So people had ample opportunity to challenge the ballot itself. And this ballot itself has been used in previous elections. I'm not sure it's been used in Palm Beach County, but it's been used in other counties as well. So again, the general Butterworth is right. There's a process to look at these things, but the challenge probably should have occurred as the law allows, which is prior to the election.
UNIDENTIFIED FEMALE: Final question.
QUESTION: When do you think we're going to get a final decision out of Florida whether we get absentee ballots in or not? When do you think we're going to finally know who's going to be our next president?
BUSH: I think we're going to have to wait and see what the recount -- first phase of this, the recount brings which we expect to have information by 5:00 tomorrow. And if there are -- at that point, I think then we can access whether or not these overseas ballots are going to be the deciding factor.
QUESTION: Are your officials taking steps to see, county by county, absentee ballots they handed out so we can get a total of how many might be out there.
BUSH: I'm not because from what I've been told by, at least, my staff, the secretary of state wanted to make sure that there weren't any distractions for the recount. That may happen after the recount of all the ballots. It's extraordinary work. It's not an easy to do. I'm confident it can be done in this day-and-half period of two-day period and after that it might be appropriate to look at the total universe and find out how many actually have been sent it.
QUESTION: Who is taking your place on the election board?
BUSH: The supervisor of the Division of Elections head is the person that appoints that person and they'll -- no, I don't.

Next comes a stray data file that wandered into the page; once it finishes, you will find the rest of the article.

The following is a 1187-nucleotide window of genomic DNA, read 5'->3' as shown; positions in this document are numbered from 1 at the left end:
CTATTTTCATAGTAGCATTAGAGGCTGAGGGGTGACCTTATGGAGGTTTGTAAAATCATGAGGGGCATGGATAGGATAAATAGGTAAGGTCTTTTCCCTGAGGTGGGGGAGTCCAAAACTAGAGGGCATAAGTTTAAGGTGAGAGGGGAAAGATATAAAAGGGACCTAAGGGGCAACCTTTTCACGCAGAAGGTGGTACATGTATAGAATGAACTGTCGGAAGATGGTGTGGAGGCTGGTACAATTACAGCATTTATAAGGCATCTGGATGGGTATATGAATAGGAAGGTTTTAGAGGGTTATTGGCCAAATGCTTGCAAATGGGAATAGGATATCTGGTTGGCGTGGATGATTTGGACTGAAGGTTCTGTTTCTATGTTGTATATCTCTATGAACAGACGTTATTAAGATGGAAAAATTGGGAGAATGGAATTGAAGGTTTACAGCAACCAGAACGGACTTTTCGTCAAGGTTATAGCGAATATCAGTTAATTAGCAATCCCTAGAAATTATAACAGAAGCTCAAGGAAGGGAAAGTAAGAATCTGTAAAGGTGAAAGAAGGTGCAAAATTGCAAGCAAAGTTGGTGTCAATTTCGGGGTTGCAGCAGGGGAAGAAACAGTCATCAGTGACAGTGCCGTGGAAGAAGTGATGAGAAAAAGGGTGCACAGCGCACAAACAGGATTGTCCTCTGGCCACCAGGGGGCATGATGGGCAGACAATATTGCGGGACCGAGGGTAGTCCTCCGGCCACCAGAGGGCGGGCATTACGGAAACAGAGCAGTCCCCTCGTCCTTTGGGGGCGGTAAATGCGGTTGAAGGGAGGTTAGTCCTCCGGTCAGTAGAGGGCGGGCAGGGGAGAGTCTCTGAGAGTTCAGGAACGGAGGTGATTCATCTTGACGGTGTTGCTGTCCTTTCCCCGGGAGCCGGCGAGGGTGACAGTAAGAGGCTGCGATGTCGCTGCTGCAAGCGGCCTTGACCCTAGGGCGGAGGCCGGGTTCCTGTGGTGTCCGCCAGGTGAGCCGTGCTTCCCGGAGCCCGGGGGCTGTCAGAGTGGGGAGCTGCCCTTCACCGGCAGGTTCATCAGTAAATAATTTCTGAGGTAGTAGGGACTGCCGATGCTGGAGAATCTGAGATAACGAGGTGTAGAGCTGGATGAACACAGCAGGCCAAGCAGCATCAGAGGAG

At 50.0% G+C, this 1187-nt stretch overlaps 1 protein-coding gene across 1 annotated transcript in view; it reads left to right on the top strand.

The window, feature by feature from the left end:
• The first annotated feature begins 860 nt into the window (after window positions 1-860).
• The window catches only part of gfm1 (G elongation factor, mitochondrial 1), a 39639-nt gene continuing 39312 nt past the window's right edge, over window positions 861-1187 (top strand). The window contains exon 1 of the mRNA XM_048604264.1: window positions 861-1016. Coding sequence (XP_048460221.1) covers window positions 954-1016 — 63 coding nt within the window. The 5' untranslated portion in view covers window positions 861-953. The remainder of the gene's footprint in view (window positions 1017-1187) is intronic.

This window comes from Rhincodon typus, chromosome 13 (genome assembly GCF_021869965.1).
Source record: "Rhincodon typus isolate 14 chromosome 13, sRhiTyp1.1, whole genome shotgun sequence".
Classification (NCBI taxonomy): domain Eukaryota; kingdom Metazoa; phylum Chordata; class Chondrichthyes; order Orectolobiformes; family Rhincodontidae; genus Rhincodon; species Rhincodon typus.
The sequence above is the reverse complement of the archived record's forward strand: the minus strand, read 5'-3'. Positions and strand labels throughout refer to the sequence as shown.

QUESTION: Did you have any contact with any election officials by e-mail or by phone or anyway last night to try to get any information?
BUSH: Election -- I got about 500 e-mails last night.
QUESTION: Can you sit down and (INAUDIBLE)
BUSH: What's the question again?
QUESTION: Do you have any contacts -- you talked about recusing yourself...
QUESTION: Did you have any contact with any election official at the local level or the secretary of state's office by e-mail or by phone, about this whole matter?
BUSH: I did not have e-mails. I called someone who was passing on information, trying to get information because in 3:30 in the morning, we were trying to make a determination, not knowing what the vice president was going to do about whether to go out in front of 20,000 people and make a statement. And my advice was to be very cautious because it was impossible to know exactly what the vote count was going to be.
And so I did make an inquiry, and basically, made the assessment that it was not appropriate for my brother to be making any statement of victory, although I do -- again I do believe while this close, that he will win. Thank you.
UNIDENTIFIED FEMALE: That's it, guys, thank you.
WATERS: The eyes of Texas, Tennessee, and indeed the nation on the Sunshine State. The Governor Jeb Bush and his attorney general giving assurances, bending over backwards to assure a thorough and fair bipartisan recount of the Florida vote.
The governor, in fact, recusing himself from the Election Canvassing Commission. That is the group of folks that will finally certify the Florida vote. The governor said, I believe my brother will win, but the rule of law will determine that.
We had heard earlier in the day that by 5:00, the close of business tomorrow, that we will have an idea of who won Florida. But the governor is leaving open the possibility that some of the absentee ballots that are coming in from overseas from military personnel may factor into this and we may or may not know for sure by the close of business tomorrow whether or not we have a president-elect.
So, we wait now for Al Gore, who is expected in Nashville to step out and make his statement in about a minute or two, we understand. We will take a quick break. When Al Gore steps out we'll have that live.